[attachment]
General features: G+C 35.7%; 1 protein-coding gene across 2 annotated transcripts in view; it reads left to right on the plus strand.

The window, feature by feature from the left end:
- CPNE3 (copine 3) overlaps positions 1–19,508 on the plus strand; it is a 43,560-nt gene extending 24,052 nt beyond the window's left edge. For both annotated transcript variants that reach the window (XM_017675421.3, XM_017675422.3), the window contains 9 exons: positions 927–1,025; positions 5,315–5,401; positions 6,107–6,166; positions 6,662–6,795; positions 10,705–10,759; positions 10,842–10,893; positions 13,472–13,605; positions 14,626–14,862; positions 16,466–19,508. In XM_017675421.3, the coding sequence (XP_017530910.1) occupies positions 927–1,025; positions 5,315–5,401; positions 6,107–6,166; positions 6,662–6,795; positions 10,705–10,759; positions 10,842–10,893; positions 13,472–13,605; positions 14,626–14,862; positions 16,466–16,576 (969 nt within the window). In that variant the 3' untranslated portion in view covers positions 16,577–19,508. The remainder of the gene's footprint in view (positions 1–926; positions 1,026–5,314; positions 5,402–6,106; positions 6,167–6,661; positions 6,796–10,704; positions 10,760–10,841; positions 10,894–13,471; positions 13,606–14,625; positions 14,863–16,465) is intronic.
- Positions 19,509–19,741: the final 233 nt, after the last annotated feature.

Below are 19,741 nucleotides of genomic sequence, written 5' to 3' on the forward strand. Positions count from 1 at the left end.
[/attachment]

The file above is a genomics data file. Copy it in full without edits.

General features: G+C 35.7%; 1 protein-coding gene across 2 annotated transcripts in view; it reads left to right on the plus strand.

The window, feature by feature from the left end:
- CPNE3 (copine 3) overlaps positions 1–19,508 on the plus strand; it is a 43,560-nt gene extending 24,052 nt beyond the window's left edge. For both annotated transcript variants that reach the window (XM_017675421.3, XM_017675422.3), the window contains 9 exons: positions 927–1,025; positions 5,315–5,401; positions 6,107–6,166; positions 6,662–6,795; positions 10,705–10,759; positions 10,842–10,893; positions 13,472–13,605; positions 14,626–14,862; positions 16,466–19,508. In XM_017675421.3, the coding sequence (XP_017530910.1) occupies positions 927–1,025; positions 5,315–5,401; positions 6,107–6,166; positions 6,662–6,795; positions 10,705–10,759; positions 10,842–10,893; positions 13,472–13,605; positions 14,626–14,862; positions 16,466–16,576 (969 nt within the window). In that variant the 3' untranslated portion in view covers positions 16,577–19,508. The remainder of the gene's footprint in view (positions 1–926; positions 1,026–5,314; positions 5,402–6,106; positions 6,167–6,661; positions 6,796–10,704; positions 10,760–10,841; positions 10,894–13,471; positions 13,606–14,625; positions 14,863–16,465) is intronic.
- Positions 19,509–19,741: the final 233 nt, after the last annotated feature.

Below are 19,741 nucleotides of genomic sequence, written 5' to 3' on the forward strand. Positions count from 1 at the left end.